Scotland’s largest food, drink, tourism and hospitality trade show, ScotHot, took place in Glasgow over March 15 & 16 2017. Nearly 200 producers and suppliers filled the SEC Exhibition Centre where key players took the opportunity to meet, network and enjoy the best that the industry has to offer.
Caterer.com proudly sponsored the Spotlight Stage and chaired two key industry discussions, including a fascinating presentation on tackling recruitment challenges within the hospitality industry. This session was hosted by Jonathan Ballie from Caterer.com Scotland who was joined by a panel of industry experts; Shona Bell, Head of People from Crieff Hydro Hotels, Gordon Macintyre, Head of Department for Hospitality from the Glasgow College and Paul Wilson, Managing Director of Xpress Recruitment.
Securing talent before the competition is vital, so Jonathan opened the presentation by discussing the results of research carried out by Caterer.com on ‘What Top Talent Wants’. Useful points that can help employers and recruiters include showcasing your employer brand, making sure candidates know what you’re about and what they’re buying into. Ensure your interview process is uncluttered, see no more than four candidates for one position. Offer a positive career development programme, make sure candidates know that there is a structured career path and implement frequent talent reviews. Importantly, invest in and deliver a meaningful on-boarding and induction programme.
The panel discussion opened with the question, why does the hospitality industry struggle to attract top talent? Shona Bell suggested that there is a basic misperception of what hospitality is all about, that not only does the industry offer food and beverage service, but there are many roles behind the scenes in departments like finance, HR, IT and marketing. She said, “The challenge is to sell the industry to people, to let them know that there are varied careers within the sector.” Paul Wilson felt that attraction to the hospitality industry wasn’t the biggest issue, the main problem is retention and how to keep the talent that we have. He also cited Brexit, and said that the industry will need to work extremely hard in the coming years to attract home grown talent, and to help “prospective candidates understand that there is longevity in a career in hospitality.” Gordon McIntyre, through his work with the City of Glasgow College, is working with schools and with businesses to get young people out into the work place and to show them the breadth of opportunity within the hospitality sector.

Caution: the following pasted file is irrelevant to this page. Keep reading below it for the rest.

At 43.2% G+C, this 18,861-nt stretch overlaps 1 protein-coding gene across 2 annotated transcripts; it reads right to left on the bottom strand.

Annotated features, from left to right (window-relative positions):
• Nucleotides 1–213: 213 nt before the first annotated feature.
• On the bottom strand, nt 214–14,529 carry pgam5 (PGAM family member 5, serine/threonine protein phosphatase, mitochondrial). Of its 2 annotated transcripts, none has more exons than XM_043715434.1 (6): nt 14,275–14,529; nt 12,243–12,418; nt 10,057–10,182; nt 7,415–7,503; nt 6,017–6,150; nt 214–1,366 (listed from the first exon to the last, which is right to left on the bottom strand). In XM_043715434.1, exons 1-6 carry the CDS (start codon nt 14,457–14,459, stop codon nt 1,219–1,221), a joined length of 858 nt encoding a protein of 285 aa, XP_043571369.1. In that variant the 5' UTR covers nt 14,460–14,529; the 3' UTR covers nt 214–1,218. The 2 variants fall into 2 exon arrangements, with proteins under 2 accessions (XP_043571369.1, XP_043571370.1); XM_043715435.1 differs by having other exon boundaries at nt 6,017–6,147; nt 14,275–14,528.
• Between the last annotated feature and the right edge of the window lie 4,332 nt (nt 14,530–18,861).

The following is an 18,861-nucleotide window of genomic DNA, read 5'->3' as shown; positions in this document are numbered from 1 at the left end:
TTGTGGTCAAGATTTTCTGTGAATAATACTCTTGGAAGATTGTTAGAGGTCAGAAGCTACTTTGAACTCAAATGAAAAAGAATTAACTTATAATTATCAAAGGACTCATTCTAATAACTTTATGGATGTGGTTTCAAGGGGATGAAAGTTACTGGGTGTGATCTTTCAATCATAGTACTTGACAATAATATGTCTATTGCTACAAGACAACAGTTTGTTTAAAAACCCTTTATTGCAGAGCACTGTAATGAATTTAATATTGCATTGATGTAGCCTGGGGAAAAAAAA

Jonathan went on to ask Gordon McIntyre whether the government could be doing more to promote careers within the industry. Gordon said that a lot of work is being done in the form of new apprenticeships schemes which, he feels, have been particularly successful in Scotland. Younger people are responding positively to apprenticeships rather than to other forms of further education, which can only be good for the businesses. He did stress, however, that qualifications that can be attained through training need to be given more value to help apprentices when entering the jobs market.
A member of the audience asked the panel if industry could be doing more to work in conjunction with government and education to boost recruitment. Shona Bell thought there could definitely be more opportunities for this to happen. She feels that there is a disconnect between what educational institutes feel are the tools needed to do the job and what the industry actually demands. Businesses are in a perfect position to illustrate this. Gordon McIntyre added that in Glasgow and Edinburgh there are programmes in place where colleges are working with hotel companies, helping hospitality students along their career path and this has been a very successful initiative.
Wrapping up the discussion, a question from the floor raised the issue of senior members of the workforce and the challenges they face. Shona Bell said that according to recent research, which focused on the workforce of 2025, a third of the working population will be over 55 and industry leaders need to be thinking more flexibly and creatively to adapt to people who have very different needs. “Management and development training in the industry is a bit ‘one size fits all’”, she said. “Leaders need to understand how to be more ‘chameleon-like’ in their approach. HR should provide the tools, but businesses need to address this issue.” Gordon McIntyre said that he has seen an increase in the number of mature learners enrolling in college courses, either because of a change in circumstance or to gain more flexibility with work choices, and these are people with skills the sector should be trying to capture.
Our panel of experts give their views on hospitality recruitment challenges in our exclusive videos:
ScotHot 2017 was presented by Fresh Montgomery. We would like to thank our panel of industry experts for their time and their contribution to a valuable and fascinating discussion.